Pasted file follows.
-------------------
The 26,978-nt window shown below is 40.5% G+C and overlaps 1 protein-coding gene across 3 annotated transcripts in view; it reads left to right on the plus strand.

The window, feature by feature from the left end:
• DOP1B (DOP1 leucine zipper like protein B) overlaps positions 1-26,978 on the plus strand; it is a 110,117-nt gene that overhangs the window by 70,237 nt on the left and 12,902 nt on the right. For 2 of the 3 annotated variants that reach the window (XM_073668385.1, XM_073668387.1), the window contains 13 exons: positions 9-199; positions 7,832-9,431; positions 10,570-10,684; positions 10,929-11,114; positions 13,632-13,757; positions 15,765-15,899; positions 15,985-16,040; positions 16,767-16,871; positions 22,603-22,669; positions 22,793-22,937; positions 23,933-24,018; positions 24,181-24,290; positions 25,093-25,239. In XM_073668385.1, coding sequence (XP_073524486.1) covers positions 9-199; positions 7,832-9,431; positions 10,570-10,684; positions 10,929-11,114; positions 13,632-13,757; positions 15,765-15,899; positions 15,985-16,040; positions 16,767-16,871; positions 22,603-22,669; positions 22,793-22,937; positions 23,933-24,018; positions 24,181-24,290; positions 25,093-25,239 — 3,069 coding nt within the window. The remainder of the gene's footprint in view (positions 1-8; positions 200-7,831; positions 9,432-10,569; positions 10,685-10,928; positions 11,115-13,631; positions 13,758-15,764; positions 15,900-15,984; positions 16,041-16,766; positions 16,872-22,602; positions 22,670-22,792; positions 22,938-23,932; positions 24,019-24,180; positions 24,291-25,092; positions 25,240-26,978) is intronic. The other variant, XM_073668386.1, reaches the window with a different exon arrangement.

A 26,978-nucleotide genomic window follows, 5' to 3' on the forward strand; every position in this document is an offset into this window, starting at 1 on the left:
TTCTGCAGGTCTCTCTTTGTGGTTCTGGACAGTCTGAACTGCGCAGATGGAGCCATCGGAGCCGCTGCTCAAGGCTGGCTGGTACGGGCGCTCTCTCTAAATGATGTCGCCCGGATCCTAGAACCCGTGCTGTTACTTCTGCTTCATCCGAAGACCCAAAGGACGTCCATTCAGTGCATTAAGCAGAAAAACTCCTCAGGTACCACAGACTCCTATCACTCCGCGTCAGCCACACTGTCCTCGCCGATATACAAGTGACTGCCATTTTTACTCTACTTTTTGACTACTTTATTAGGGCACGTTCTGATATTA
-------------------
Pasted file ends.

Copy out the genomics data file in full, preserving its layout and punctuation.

The 26,978-nt window shown below is 40.5% G+C and overlaps 1 protein-coding gene across 3 annotated transcripts in view; it reads left to right on the plus strand.

The window, feature by feature from the left end:
• DOP1B (DOP1 leucine zipper like protein B) overlaps positions 1-26,978 on the plus strand; it is a 110,117-nt gene that overhangs the window by 70,237 nt on the left and 12,902 nt on the right. For 2 of the 3 annotated variants that reach the window (XM_073668385.1, XM_073668387.1), the window contains 13 exons: positions 9-199; positions 7,832-9,431; positions 10,570-10,684; positions 10,929-11,114; positions 13,632-13,757; positions 15,765-15,899; positions 15,985-16,040; positions 16,767-16,871; positions 22,603-22,669; positions 22,793-22,937; positions 23,933-24,018; positions 24,181-24,290; positions 25,093-25,239. In XM_073668385.1, coding sequence (XP_073524486.1) covers positions 9-199; positions 7,832-9,431; positions 10,570-10,684; positions 10,929-11,114; positions 13,632-13,757; positions 15,765-15,899; positions 15,985-16,040; positions 16,767-16,871; positions 22,603-22,669; positions 22,793-22,937; positions 23,933-24,018; positions 24,181-24,290; positions 25,093-25,239 — 3,069 coding nt within the window. The remainder of the gene's footprint in view (positions 1-8; positions 200-7,831; positions 9,432-10,569; positions 10,685-10,928; positions 11,115-13,631; positions 13,758-15,764; positions 15,900-15,984; positions 16,041-16,766; positions 16,872-22,602; positions 22,670-22,792; positions 22,938-23,932; positions 24,019-24,180; positions 24,291-25,092; positions 25,240-26,978) is intronic. The other variant, XM_073668386.1, reaches the window with a different exon arrangement.

A 26,978-nucleotide genomic window follows, 5' to 3' on the forward strand; every position in this document is an offset into this window, starting at 1 on the left:
TTCTGCAGGTCTCTCTTTGTGGTTCTGGACAGTCTGAACTGCGCAGATGGAGCCATCGGAGCCGCTGCTCAAGGCTGGCTGGTACGGGCGCTCTCTCTAAATGATGTCGCCCGGATCCTAGAACCCGTGCTGTTACTTCTGCTTCATCCGAAGACCCAAAGGACGTCCATTCAGTGCATTAAGCAGAAAAACTCCTCAGGTACCACAGACTCCTATCACTCCGCGTCAGCCACACTGTCCTCGCCGATATACAAGTGACTGCCATTTTTACTCTACTTTTTGACTACTTTATTAGGGCACGTTCTGATATTA